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Case Reports in Neurological Medicine
Volume 2015, Article ID 482140, 3 pages
http://dx.doi.org/10.1155/2015/482140
Case Report

Intraosseous Lipomatous Meningioma

1Department of Neurosurgery, St Vincent’s Hospital, 390 Victoria Street, Darlinghurst, NSW 2010, Australia
2Department of Anatomical Pathology, St Vincent’s Hospital, 390 Victoria Street, Darlinghurst, NSW 2010, Australia
3Department of Neurosurgery, St Vincent’s Clinic, 438 Victoria Street, Darlinghurst, NSW 2010, Australia

Received 18 November 2014; Accepted 3 January 2015

Academic Editor: Hidetoshi Ikeda

Copyright © 2015 Lauren Kim et al. This is an open access article distributed under the Creative Commons Attribution License, which permits unrestricted use, distribution, and reproduction in any medium, provided the original work is properly cited.

Abstract

A 49-year-old man with intermittent headaches and right sided parietal lump was found to have an intraosseous right parietal lesion on computed tomography (CT) and magnetic resonance imaging (MRI). A stereotactic craniectomy and excision of the lesion were performed with histopathology confirming features consistent with primary lipomatous meningioma with intraosseous extension. Lipomatous meningiomas are very uncommon subtype of meningiomas, with ongoing discussions as to their true pathogenesis. To our knowledge this case represents the first reported case of a lipomatous meningioma with predominant intraosseous extension.

1. Case Report

A 49-year-old Caucasian male who works as a joiner presented with intermittent headaches and a progressively increasing right sided parietal lump. He denied any history of trauma or infective process and past medical history was unremarkable. The physical examination was normal apart from a palpable nonfluctuating, nontender mass overlying the right parietal region.

Skull X-ray, CT brain, and MRI brain revealed a single solitary lytic lesion within the right parietal bone with immense thinning of the outer table and erosion through the inner table without intracranial extension (Figure 1), although a small discontinuity in the dura mater was evident on MRI. The lesion demonstrated high signal on T2 weighted imaging (T2WI) and mixed low and normal signal intensity on T1 weighted sequences (Figure 2). There was no diffusion restriction and heterogeneous contrast enhancement with gadolinium was seen within the lesion. A bone scan demonstrated active uptake through the lesion.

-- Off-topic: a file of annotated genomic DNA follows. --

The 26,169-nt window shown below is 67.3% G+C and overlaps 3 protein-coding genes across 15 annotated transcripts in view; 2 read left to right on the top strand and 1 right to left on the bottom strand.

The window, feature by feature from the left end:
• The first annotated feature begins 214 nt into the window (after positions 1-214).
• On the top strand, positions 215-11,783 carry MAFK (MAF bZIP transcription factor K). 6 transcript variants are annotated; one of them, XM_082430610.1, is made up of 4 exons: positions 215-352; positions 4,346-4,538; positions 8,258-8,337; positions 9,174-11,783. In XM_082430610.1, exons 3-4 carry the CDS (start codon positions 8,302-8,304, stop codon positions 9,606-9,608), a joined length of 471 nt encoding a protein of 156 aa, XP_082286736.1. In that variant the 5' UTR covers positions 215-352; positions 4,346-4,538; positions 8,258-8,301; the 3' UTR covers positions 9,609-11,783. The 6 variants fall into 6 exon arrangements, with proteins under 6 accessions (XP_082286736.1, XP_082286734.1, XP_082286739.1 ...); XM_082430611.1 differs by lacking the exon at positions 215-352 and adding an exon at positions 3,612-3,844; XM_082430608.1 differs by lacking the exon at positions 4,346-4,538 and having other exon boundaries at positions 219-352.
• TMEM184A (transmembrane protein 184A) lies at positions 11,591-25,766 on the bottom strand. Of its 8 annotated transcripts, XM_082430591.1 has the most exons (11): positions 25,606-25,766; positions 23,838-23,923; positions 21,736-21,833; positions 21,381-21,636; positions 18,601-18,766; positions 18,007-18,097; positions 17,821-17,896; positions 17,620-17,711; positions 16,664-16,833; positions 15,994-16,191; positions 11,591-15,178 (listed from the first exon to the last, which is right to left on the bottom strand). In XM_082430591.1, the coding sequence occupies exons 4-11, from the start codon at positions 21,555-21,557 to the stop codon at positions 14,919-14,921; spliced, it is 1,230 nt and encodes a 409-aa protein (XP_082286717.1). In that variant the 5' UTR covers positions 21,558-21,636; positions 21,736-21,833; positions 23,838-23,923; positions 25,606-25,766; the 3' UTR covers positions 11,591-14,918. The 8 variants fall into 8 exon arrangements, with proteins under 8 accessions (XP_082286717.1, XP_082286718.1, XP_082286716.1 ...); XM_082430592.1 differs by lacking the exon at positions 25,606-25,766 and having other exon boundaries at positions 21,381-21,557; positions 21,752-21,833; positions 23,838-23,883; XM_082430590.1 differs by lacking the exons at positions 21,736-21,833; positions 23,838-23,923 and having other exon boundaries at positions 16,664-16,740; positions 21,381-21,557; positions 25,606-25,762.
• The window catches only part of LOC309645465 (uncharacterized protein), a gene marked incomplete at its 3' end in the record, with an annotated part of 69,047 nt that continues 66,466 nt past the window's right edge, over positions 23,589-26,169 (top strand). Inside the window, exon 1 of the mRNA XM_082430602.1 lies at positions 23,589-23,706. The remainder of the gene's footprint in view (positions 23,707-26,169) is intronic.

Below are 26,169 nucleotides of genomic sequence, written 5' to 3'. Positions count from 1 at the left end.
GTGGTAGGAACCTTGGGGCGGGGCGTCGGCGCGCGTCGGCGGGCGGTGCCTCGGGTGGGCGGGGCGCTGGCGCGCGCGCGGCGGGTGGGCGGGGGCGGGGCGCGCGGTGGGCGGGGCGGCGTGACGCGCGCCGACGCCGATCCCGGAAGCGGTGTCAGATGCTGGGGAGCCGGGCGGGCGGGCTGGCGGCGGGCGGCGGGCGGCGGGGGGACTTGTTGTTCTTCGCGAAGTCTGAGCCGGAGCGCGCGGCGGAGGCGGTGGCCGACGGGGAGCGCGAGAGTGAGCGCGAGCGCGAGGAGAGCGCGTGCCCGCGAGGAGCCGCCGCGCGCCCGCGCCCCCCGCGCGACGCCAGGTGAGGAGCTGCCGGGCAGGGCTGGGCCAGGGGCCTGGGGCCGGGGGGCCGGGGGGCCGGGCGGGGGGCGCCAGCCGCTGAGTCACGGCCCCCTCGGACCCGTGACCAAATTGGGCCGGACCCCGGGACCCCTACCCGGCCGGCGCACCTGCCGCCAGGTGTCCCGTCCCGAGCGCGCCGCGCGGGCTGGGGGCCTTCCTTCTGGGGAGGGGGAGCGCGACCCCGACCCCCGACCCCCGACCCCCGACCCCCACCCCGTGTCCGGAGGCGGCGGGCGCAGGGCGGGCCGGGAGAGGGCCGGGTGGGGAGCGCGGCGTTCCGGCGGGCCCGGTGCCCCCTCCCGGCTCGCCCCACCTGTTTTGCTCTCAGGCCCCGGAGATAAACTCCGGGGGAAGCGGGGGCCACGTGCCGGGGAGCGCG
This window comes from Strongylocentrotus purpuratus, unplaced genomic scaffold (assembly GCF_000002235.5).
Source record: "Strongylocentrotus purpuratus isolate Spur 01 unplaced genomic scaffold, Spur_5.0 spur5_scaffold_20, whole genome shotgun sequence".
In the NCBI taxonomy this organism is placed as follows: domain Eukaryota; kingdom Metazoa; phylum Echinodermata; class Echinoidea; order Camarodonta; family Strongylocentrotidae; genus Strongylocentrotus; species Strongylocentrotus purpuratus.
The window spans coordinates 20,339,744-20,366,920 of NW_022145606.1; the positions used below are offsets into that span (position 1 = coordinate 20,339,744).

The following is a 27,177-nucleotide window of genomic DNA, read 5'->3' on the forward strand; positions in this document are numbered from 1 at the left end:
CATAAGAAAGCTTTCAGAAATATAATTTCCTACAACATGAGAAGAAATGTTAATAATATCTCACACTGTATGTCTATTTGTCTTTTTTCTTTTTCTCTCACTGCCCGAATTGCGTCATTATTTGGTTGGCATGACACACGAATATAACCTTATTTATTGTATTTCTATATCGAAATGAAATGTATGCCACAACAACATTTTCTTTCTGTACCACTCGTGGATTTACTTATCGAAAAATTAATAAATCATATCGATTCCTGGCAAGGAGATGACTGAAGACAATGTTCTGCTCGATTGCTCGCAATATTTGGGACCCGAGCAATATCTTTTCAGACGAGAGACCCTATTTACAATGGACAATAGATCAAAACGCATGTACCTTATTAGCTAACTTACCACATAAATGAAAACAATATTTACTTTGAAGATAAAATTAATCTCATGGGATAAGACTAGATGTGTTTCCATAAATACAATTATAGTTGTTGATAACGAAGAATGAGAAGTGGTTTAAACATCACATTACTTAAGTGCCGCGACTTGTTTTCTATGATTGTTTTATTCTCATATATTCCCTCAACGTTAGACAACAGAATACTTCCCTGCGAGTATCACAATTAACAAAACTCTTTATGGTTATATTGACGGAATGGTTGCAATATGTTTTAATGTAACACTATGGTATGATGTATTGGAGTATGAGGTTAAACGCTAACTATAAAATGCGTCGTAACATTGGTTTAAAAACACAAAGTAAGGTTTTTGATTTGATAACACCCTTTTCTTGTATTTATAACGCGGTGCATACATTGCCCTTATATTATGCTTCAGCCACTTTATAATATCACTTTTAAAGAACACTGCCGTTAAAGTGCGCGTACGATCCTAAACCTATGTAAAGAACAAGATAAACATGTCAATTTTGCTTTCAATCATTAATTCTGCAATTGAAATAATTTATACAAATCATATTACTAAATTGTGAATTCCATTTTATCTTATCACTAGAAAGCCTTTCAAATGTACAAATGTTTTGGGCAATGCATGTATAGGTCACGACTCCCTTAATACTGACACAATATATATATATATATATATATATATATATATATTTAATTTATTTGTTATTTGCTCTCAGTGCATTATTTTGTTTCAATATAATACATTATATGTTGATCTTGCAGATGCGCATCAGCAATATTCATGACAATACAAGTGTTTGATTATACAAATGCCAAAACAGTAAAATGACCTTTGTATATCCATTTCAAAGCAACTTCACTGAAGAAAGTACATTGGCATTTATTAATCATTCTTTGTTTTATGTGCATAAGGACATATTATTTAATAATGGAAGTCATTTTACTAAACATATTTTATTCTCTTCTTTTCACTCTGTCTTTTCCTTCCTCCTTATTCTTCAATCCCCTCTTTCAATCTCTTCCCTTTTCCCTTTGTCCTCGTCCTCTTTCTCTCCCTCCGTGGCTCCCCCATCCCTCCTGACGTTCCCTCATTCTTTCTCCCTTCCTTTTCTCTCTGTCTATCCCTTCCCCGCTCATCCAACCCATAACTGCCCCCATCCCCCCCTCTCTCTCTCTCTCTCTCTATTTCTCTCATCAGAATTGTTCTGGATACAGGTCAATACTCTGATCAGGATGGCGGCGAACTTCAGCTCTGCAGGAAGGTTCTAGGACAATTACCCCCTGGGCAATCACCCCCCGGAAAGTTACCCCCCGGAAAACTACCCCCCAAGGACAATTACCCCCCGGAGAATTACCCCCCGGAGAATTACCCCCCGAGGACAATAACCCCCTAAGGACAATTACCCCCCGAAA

Figure 1: (a) Skull X-ray showing bony erosion. (b) CT brain showing inner table erosion and thinning of the outer table from the intraosseous lesion.
Figure 2: (a) T2 MRI showing high signal within the intraosseous lipomatous meningioma and dural defect. (b) T1 MRI with gadolinium observing heterogenous uptake within the lipomatous meningioma with no obvious intraparenchymal extension.

The patient underwent a stereotactic craniectomy of the right parietal lesion. A wide craniotomy was performed and upon elevation of the bone flap a small defect in the dura was present with what appeared to be an arachnoid granulation, consistent with the observations on the MRI. A pale white, well-delineated tumour could be seen eroding through the bone. A dural resection was performed around a small attached tan coloured tumour and the brain was inspected with no evidence of tumour involvement. Ensuring clear margins, duraplasty and cranioplasty were performed.